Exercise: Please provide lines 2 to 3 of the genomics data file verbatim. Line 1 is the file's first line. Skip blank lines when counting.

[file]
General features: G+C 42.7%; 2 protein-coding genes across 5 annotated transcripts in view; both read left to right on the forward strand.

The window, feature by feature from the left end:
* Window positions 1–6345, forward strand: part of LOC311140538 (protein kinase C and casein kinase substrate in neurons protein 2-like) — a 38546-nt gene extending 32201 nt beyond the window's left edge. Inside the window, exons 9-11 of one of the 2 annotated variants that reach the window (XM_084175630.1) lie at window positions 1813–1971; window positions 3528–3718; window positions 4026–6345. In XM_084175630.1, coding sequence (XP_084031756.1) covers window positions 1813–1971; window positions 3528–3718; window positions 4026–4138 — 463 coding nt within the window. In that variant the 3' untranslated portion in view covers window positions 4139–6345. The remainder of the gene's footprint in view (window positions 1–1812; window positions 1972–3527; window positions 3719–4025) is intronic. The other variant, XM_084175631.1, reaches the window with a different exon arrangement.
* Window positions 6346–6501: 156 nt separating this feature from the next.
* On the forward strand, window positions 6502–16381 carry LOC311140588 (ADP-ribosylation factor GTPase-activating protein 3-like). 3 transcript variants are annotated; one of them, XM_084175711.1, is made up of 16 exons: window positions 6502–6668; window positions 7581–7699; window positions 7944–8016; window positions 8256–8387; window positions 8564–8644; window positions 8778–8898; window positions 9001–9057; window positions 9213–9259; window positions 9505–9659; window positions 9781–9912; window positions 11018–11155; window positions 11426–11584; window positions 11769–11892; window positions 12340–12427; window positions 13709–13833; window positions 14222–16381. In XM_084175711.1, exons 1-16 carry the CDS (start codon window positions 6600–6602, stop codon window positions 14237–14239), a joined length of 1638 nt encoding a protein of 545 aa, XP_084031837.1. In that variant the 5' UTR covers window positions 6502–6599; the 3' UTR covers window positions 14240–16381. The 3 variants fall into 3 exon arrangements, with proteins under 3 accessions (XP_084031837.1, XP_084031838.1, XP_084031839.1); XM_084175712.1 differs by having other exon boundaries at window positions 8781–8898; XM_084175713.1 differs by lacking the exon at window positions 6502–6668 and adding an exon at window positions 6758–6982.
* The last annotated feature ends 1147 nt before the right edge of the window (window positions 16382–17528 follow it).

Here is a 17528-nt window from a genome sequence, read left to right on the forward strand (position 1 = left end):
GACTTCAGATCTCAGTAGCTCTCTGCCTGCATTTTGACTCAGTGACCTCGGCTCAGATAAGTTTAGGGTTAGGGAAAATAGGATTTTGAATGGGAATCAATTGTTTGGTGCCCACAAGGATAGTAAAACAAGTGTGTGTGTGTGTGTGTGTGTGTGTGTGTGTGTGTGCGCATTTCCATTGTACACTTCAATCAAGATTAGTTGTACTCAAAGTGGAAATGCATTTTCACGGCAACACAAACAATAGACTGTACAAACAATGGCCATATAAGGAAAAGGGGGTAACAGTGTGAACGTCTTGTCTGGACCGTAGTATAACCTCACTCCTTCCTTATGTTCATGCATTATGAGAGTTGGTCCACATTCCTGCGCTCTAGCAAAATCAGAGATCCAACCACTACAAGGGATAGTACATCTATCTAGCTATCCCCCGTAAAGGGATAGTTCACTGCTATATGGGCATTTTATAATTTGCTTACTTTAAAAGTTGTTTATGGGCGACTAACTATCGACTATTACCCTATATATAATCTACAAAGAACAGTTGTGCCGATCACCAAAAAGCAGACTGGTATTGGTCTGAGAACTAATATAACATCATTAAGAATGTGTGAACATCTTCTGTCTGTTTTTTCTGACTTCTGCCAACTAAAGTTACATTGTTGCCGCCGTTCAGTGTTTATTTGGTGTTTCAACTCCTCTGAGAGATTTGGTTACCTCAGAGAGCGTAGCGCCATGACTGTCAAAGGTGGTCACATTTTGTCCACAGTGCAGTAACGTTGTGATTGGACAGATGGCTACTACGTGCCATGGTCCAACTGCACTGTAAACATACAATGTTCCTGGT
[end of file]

The window, feature by feature from the left end:
* Window positions 1–6345, forward strand: part of LOC311140538 (protein kinase C and casein kinase substrate in neurons protein 2-like) — a 38546-nt gene extending 32201 nt beyond the window's left edge. Inside the window, exons 9-11 of one of the 2 annotated variants that reach the window (XM_084175630.1) lie at window positions 1813–1971; window positions 3528–3718; window positions 4026–6345. In XM_084175630.1, coding sequence (XP_084031756.1) covers window positions 1813–1971; window positions 3528–3718; window positions 4026–4138 — 463 coding nt within the window. In that variant the 3' untranslated portion in view covers window positions 4139–6345. The remainder of the gene's footprint in view (window positions 1–1812; window positions 1972–3527; window positions 3719–4025) is intronic. The other variant, XM_084175631.1, reaches the window with a different exon arrangement.